U.S. Department of Health and Human Services, Food and Drug Administration, Center for Drug Evaluation and Research (CDER) (2013) Guidance for industry; safety considerations for container labels and carton labeling design to minimize medication errors. Available at https://www.fda.gov/Drugs/GuidanceComplianceRegulatoryInformation/Guidances/default.htm. Accessed 8 Apr 2016
  7. 7.
    Institute for Safe Medication Practices. FDA and ISMP lists of look-alike drug names with recommended tall man letters. Available at: http://www.ismp.org/tools/tallmanletters.pdf. Accessed 21 Jun, 2016
  8. 8.
    Joint Commission International (2013) Joint commission international accreditation standards for hospitals. Joint Commission International, U.S.A.Google Scholar
  9. 9.
    ISO International Standards (2008) ISO 26825:2008; Anaesthetic and respiratory equipment: User-applied labels for syringes containing drugs used during anaesthesia; colours, design and performance. ISO International Standards, GenevaGoogle Scholar
  10. 10.
    NHS- National Patient Safety Agency (2008) Design for patient safety: a guide to labelling and packaging of injectable medicine, ed 1. Available at: http://www.nrls.npsa.nhs.uk/resources/?entryid45=59831. Accessed 19 April 2018
  11. 11.
    Ostini R, Roughead EE, Kirkpatrick CMJ, Monteith GR, Tett SE (2012) Quality use of medicines—medication safety issues in naming; look-alike, sound-alike medicine names. Int J Pharm Pract 20(6):349–357CrossRefPubMedGoogle Scholar
  12. 12.
    Ciociano N, Bagnasco L (2014) Look alike/sound alike drugs: a literature review on causes and solutions. Int J Clin Pharm 36(2):233–242CrossRefPubMedGoogle Scholar
  13. 13.
    James KL, Barlow D, McArtney R, Hiom S, Roberts D, Whittlesea C (2009 Feb) Incidence, type and causes of dispensing errors: a review of the literature. Int J Pharm Pract 17(1):9–30CrossRefPubMedGoogle Scholar
  14. 14.
    Lambert BL, Schroeder SR, Galanter WL (2016) Does Tall Man lettering prevent drug name confusion errors? Incomplete and conflicting evidence suggest need for definitive study. BMJ Qual Saf 25(4):213–217CrossRefPubMedGoogle Scholar
  15. 15.
    Moher D, Liberati A, Tetzlaff J, Altman DG (2009) PRISMA Group. Preferred reporting items for systematic reviews and meta-analyses: the PRISMA statement. J Clin Epidemiol 62(10):1006–1012CrossRefPubMedGoogle Scholar
  16. 16.
    Higgins JPT, Green S (2011) Cochrane handbook for systematic reviews of interventions, version 5.1.0 [updated March 2011]. The Cochrane Collaboration. Version 5.1.0 [updated March 2011; Available at: www.handbook.cochrane.org. Accessed 2 Sept 2015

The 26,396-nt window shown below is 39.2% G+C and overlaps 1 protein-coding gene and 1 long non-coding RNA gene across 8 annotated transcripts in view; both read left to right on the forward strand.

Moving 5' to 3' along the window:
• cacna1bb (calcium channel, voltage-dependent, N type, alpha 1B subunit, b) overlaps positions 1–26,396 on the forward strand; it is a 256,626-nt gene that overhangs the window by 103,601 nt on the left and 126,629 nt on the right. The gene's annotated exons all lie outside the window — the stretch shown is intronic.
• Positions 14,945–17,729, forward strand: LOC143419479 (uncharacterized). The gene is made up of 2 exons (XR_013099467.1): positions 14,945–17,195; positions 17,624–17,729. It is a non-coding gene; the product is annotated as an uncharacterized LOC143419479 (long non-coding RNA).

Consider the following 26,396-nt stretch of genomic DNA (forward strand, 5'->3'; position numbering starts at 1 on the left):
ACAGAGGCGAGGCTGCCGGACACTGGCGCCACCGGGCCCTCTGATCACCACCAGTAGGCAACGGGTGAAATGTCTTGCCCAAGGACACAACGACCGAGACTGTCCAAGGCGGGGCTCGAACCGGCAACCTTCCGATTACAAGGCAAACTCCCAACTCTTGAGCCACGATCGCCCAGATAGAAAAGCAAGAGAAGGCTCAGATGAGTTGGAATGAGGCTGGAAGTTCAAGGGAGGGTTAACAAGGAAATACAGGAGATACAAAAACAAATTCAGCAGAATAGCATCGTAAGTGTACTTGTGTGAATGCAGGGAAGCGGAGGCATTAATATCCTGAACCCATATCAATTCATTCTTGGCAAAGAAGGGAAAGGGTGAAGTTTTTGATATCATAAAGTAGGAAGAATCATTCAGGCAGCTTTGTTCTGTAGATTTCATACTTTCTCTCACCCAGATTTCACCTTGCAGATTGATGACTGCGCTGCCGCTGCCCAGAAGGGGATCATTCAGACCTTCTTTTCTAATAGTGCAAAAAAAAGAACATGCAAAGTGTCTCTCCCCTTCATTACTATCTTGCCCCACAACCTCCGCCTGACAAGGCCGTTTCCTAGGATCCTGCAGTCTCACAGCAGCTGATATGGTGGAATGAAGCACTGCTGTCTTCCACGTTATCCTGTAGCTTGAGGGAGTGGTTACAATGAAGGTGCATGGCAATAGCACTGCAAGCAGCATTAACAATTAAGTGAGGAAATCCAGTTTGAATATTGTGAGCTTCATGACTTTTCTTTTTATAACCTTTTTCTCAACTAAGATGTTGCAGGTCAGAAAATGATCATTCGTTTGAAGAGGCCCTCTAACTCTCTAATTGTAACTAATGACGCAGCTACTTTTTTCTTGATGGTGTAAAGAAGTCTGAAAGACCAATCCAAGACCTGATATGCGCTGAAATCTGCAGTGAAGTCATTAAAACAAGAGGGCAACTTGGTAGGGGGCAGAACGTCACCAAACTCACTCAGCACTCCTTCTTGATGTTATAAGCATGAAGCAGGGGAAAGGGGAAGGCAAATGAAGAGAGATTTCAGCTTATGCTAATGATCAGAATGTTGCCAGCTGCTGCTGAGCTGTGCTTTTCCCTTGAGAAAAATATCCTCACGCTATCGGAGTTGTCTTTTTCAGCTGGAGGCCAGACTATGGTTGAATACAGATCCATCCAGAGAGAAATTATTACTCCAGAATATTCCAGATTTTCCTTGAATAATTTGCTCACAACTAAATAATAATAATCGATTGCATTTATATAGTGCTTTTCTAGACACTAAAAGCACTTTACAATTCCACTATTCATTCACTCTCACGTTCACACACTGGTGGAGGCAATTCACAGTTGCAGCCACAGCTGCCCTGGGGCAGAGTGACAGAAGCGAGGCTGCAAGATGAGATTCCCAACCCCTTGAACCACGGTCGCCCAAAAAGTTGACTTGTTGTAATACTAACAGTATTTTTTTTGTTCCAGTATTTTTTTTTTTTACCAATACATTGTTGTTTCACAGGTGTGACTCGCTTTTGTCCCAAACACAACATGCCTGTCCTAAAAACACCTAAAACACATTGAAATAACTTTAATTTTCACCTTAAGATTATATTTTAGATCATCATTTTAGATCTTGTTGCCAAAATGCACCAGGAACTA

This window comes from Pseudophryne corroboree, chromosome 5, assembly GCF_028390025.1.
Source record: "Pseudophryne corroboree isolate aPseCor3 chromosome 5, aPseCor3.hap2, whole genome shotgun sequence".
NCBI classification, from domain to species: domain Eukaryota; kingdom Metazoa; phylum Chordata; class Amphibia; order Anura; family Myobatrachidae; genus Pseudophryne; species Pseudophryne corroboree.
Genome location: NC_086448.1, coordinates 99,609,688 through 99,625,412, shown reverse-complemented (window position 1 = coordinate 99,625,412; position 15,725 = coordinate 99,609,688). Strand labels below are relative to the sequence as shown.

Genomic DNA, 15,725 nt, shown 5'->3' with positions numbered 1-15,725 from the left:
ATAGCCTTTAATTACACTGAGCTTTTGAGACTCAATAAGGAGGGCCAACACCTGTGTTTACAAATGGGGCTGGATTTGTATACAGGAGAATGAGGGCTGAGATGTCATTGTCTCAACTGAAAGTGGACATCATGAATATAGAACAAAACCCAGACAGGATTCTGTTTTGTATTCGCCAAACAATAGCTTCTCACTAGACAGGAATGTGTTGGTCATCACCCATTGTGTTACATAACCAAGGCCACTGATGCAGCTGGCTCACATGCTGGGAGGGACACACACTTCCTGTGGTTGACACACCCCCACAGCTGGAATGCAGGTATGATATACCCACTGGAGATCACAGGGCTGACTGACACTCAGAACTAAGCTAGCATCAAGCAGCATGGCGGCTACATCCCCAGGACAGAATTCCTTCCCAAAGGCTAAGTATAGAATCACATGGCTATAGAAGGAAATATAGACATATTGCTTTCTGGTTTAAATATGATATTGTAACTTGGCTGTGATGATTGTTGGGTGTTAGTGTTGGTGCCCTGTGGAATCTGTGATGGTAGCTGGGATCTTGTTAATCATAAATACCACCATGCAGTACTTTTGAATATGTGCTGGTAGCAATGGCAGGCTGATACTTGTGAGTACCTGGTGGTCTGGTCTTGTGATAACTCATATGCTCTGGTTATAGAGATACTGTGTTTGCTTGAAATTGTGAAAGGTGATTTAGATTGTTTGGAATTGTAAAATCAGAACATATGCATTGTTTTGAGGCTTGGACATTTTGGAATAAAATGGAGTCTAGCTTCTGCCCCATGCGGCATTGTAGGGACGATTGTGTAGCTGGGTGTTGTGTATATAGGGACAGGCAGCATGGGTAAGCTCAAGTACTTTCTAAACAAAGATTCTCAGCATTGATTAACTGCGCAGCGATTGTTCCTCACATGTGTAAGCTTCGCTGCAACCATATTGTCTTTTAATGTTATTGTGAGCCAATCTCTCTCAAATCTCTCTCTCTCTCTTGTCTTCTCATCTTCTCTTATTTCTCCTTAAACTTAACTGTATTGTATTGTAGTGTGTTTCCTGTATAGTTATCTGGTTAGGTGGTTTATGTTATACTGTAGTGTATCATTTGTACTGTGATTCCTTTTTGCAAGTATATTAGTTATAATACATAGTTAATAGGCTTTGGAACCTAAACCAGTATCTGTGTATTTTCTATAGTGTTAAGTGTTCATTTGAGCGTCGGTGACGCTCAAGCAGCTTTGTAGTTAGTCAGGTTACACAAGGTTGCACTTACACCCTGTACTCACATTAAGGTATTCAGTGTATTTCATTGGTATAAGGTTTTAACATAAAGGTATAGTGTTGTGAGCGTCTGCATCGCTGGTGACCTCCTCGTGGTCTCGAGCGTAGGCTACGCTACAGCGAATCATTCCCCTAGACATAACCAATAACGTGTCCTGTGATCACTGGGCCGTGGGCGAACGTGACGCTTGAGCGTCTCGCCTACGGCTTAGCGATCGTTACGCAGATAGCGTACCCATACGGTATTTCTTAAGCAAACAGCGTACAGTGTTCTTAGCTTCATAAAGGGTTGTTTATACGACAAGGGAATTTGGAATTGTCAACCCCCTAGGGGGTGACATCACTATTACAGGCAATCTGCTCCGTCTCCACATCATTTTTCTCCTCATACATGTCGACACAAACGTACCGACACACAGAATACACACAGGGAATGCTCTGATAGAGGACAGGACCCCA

17. 17.
    Fasting S, Gisvold SE (2000) Adverse drug errors in anesthesia, and the impact of coloured syringe labels. Can J Anaesth 47(11):1060–1067CrossRefPubMedGoogle Scholar
  18. 18.
    Filik R, Purdy K, Gale A, Gerrett D (2004) Drug name confusion: evaluating the effectiveness of capital (“Tall an”) letters using eye movement data. Soc Sci Med 59(12):2597–2601CrossRefPubMedGoogle Scholar
  19. 19.
    Filik R, Purdy K, Gale A, Gerrett D (2006) Labeling of medicines and patient safety: evaluating methods of reducing drug name confusion. Hum Factors 48(1):39–47CrossRefPubMedGoogle Scholar
  20. 20.
    Gabriele S (2006) The role of typography in differentiating look-alike/sound-alike drug names. Healthc Q 9 Spec No:88–95PubMedGoogle Scholar
  21. 21.
    Momtahan K, Burns CM, Jeon J, Hyland S, Gabriele S (2008) Using human factors methods to evaluate the labelling of injectable drugs. Healthc Q 11(3 Spec):122–128CrossRefPubMedGoogle Scholar
  22. 22.
    Schell KL (2009) Using enhanced text to facilitate recognition of drug names: evidence from two experimental studies. Appl Ergon 40(1):82–90CrossRefPubMedGoogle Scholar
  23. 23.
    Shannon J, O'Riain S (2009) Introduction of international syringe labelling in the Republic of Ireland. Ir J Med Sci 178(3):291–296CrossRefPubMedGoogle Scholar
  24. 24.
    Filik R, Price J, Darker I, Gerrett D, Purdy K, Gale A (2010) The influence of tall man lettering on drug name confusion: a laboratory-based investigation in the UK using younger and older adults and healthcare practitioners. Drug Saf 33(8):677–687CrossRefPubMedGoogle Scholar
  25. 25.
    Darker IT, Gerret D, Filik R, Purdy KJ, Gale AG (2011) The influence of ‘Tall Man’ lettering on errors of visual perception in the recognition of written drug names. Ergonomics 54(1):21–33CrossRefPubMedGoogle Scholar
  26. 26.
    Cardarelli R, Mann C, Fulda KG, Balyakina E, Espinoza A, Lurie S (2011) Improving accuracy of medication identification in an older population using a medication bottle color symbol label system. BMC Fam Pract 12:142CrossRefPubMedPubMedCentralGoogle Scholar
  27. 27.
    Irwin A, Mearns K, Watson M, Urquhart J (2013) The effect of proximity, Tall Man lettering, and time pressure on accurate visual perception of drug names. Hum Factors 55(2):253–266CrossRefPubMedGoogle Scholar
  28. 28.